"It’s all about what they wanted to do 190 years ago until even today," he said. "And that’s what we’re doing: honoring God, loving one another and making disciples. Holomua … that’s what we’re going towards."


QUESTION: What is the history of this project?

ANSWER: Back in 1940, we built Likeke Hall, and that was a fellowship hall. And prior to that, in 1929, we completed an admin building. And what we’re doing now is kind of following that footstep, because what we’re doing is we also see the tremendous need we have today. The old building, bless her heart, is dilapidated and wasn’t quite fitting our needs. We found the need to have a Sunday school building as well as a fellowship hall, as well as all the offices together, and that’s what we’re doing today. … We’re strategically placed. So what we want to do is to use that position to be a minister to the community at large.

Q: Would you say the committee contacting burial descendants did its job properly?

A: I wasn’t part of that committee, so I don’t know the discussions that went into who were we going to be contacting, and so forth. … There was a committee that was set up to deal with if we found any iwi. They’re called the Na Iwi Committee. … And the clearest thing we could do is this: No one knows who they were; unmarked, we don’t have any idea who they are. So the smartest thing to do is, OK, maybe families work, in terms of cemeteries, by proximity. You go to most cemeteries, you see several names are the same. So what they did is they contacted the nearest ones that they knew of, nearest in proximity to where the iwi were found. …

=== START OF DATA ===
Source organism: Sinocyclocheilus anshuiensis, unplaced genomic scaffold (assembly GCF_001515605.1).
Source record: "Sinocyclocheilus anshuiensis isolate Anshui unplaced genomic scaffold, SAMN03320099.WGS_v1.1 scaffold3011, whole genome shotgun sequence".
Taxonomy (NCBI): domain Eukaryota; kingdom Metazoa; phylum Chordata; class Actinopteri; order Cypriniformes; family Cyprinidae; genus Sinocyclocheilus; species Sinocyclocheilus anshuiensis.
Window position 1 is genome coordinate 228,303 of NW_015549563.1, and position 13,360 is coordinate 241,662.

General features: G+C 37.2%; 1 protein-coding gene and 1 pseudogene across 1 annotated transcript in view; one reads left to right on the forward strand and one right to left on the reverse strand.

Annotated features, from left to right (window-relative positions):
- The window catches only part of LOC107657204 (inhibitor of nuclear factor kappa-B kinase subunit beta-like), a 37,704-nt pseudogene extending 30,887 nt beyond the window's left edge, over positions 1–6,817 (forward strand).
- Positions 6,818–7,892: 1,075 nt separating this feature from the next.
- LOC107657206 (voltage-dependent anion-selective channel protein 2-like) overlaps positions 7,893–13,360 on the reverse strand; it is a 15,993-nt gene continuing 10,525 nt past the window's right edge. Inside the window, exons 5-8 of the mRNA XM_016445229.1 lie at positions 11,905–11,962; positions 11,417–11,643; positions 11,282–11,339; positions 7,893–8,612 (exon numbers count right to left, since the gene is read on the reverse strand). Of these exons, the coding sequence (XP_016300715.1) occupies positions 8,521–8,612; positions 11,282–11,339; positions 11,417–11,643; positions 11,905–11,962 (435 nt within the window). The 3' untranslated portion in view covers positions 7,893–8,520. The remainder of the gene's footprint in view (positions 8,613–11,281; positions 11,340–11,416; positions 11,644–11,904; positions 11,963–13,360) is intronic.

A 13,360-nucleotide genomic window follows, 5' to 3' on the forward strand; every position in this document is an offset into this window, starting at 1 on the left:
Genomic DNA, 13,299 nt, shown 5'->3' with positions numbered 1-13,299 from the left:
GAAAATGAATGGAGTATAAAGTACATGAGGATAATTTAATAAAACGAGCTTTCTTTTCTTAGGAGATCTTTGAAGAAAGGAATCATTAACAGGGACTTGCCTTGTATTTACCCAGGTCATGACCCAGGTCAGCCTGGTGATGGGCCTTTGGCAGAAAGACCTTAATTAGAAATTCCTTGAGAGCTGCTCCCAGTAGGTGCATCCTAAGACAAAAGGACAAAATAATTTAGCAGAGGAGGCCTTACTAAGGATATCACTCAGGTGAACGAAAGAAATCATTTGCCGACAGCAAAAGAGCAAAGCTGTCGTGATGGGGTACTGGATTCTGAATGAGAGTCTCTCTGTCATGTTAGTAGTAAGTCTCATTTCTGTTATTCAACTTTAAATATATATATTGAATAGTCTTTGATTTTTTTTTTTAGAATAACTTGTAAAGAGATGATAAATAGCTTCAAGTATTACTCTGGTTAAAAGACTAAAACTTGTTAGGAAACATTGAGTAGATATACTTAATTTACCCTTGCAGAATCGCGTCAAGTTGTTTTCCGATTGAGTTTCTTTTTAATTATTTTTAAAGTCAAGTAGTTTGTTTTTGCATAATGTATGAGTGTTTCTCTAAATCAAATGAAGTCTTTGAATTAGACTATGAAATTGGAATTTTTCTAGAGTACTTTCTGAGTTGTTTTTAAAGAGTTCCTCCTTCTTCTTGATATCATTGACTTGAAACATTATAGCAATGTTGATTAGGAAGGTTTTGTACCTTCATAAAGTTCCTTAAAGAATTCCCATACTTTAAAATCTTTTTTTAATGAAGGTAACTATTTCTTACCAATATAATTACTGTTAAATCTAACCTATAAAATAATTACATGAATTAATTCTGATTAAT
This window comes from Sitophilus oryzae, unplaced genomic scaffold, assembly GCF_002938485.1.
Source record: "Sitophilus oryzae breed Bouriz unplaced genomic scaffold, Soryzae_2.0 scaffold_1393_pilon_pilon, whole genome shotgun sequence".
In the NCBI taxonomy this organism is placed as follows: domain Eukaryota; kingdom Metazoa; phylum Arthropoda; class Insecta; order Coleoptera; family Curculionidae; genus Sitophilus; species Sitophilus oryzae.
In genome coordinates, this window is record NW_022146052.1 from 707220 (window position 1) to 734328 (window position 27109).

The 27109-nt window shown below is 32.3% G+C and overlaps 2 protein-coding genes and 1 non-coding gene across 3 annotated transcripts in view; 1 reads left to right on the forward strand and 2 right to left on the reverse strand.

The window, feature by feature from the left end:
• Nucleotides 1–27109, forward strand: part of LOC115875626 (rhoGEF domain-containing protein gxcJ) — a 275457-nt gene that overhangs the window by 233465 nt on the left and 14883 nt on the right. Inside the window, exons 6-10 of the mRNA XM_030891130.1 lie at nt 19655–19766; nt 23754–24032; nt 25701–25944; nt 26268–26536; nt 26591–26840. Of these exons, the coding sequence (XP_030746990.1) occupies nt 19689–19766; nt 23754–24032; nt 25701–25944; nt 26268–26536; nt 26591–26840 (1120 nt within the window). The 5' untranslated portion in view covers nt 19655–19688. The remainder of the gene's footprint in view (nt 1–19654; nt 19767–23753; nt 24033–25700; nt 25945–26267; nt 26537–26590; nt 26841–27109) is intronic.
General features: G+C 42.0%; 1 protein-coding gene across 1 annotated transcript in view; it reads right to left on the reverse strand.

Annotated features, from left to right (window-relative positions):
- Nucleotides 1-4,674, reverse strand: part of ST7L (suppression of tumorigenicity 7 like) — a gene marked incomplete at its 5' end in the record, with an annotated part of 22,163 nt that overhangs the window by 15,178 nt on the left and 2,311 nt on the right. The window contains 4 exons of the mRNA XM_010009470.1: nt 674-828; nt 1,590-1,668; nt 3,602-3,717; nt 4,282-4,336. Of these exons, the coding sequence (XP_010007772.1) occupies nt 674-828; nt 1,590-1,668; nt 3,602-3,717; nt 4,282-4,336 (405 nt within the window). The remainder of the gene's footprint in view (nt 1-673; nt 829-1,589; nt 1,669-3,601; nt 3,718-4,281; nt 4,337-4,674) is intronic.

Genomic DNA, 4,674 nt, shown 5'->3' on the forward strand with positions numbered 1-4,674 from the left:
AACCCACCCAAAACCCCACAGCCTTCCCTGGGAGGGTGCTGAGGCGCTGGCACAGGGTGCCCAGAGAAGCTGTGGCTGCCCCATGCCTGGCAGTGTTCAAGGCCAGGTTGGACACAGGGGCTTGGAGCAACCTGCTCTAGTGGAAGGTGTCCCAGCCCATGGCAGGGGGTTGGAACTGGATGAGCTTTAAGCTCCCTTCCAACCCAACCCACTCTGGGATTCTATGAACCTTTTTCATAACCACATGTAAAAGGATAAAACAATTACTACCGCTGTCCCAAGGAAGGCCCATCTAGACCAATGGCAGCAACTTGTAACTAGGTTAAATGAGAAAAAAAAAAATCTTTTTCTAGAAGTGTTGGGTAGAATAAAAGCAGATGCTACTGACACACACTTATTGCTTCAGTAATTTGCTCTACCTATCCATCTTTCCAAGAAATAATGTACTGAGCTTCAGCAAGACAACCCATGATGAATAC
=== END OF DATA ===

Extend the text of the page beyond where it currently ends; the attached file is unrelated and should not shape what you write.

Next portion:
Q: Was the incompleteness of burial recordkeeping part of the problem?

A: That is the issue. But please know that this whole cemetery, record-keeping, burial-ground thing is pretty much a science in the last 40 or 50 years, but it wasn’t back then. … But secondly, I think what’s important to
remember is it’s a Herculean task to contact people (when) you don’t know who’s there. Because nobody knows who they are, so who do you contact? … But the other task, too, I want you to understand, is … when people were buried there, the kuleana (responsibility) was given to the ohana (family), not just to the church. The ohana had to keep records, and they’re supposed to supply the church with all those records. Well, the way things go, some did, most didn’t. So we don’t have any complete records.